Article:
The Weekly Stock Market Report (1 – 7 August 2015)Contributor JPMAM UK
US: FED APPEARS ON TRACK FOR SEPTEMBER MOVE
- Wall Street stocks slipped back in the week to 7 August. The Dow Jones fell 1.8%, while the broad S&P 500 was down 1.2% and the technology-heavy Nasdaq lost 1.7%.
- It was another challenging week for the energy and materials sectors as commodity prices continued to slide. Brent crude hit a new six-month low following six weeks of declines, while weak Chinese manufacturing data added to the downward pressure on metals prices.
- Individual stocks with exposure to China also struggled, with Apple shares falling heavily amid concerns about slowing growth in the Chinese smartphone market. Meanwhile, media stocks had their worst week since 2011 as Disney reported disappointing earnings and investors worried about the potential impact for traditional broadcasters of the shift to digital media.
- Market sentiment continued to be dominated by speculation about the timing of the first US interest rate rise since 2007, with the week’s economic data releases viewed as broadly supporting a September move by the Federal Reserve (the Fed).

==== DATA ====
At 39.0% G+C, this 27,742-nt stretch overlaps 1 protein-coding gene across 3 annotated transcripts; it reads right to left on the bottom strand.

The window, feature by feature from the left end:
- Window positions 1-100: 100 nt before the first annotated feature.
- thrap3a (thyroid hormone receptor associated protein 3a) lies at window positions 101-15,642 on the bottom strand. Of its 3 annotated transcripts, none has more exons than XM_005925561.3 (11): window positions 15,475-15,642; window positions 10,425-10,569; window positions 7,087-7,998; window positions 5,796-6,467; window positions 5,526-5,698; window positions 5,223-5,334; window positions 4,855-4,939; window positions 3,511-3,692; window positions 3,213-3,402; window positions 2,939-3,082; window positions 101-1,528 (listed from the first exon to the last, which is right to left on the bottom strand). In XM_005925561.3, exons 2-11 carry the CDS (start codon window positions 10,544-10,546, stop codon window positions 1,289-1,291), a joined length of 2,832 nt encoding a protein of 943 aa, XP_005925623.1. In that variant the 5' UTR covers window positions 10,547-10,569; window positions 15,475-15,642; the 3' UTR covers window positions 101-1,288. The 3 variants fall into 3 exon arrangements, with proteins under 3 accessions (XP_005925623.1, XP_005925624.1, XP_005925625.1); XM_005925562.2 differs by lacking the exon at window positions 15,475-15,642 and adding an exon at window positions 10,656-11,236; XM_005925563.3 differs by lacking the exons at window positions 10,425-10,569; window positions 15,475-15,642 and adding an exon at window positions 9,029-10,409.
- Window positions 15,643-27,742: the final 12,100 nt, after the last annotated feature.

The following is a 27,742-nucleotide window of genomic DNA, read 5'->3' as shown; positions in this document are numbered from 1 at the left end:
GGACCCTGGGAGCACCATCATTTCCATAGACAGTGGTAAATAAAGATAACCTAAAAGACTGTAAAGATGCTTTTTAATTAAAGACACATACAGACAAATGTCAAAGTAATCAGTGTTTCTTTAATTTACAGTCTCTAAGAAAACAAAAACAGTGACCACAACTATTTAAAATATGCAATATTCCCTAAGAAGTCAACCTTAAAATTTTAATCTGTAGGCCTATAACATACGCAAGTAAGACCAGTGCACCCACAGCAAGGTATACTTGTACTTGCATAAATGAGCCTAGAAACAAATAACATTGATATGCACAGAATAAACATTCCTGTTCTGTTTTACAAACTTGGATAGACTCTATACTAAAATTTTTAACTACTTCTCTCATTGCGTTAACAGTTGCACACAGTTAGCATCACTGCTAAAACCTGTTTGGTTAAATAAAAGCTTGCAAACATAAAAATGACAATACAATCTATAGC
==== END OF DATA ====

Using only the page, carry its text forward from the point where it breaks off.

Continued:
- Growth in the US manufacturing sector remained sluggish in July, according to a survey by the Institute for Supply Management (ISM). However, the ISM’s non-manufacturing index for the same period pointed to the strongest service sector growth since August 2005, as new orders surged.
- July’s non-farm payrolls report suggested employment is growing steadily, with the jobless rate remaining at its lowest level since the financial crisis. The report showed that 215,000 jobs were created in the month, slightly below a revised 231,000 gain in June, while average weekly hours rose from 34.5 in June to 34.6 in July.
- The Fed said in July that it needed to see “some further improvement” in the labour market before it would raise rates, meaning the one remaining payrolls report before the US central bank’s September meeting will be crucial.
- Dennis Lockhart, president of the Atlanta Fed, said last week that he was ready to back a September rise, barring any deterioration in economic data. Lockhart is a moderate voice on the Federal Open Market Committee, tending to vote with the consensus, so his comments were viewed as providing an indication of the overall mood among policymakers.
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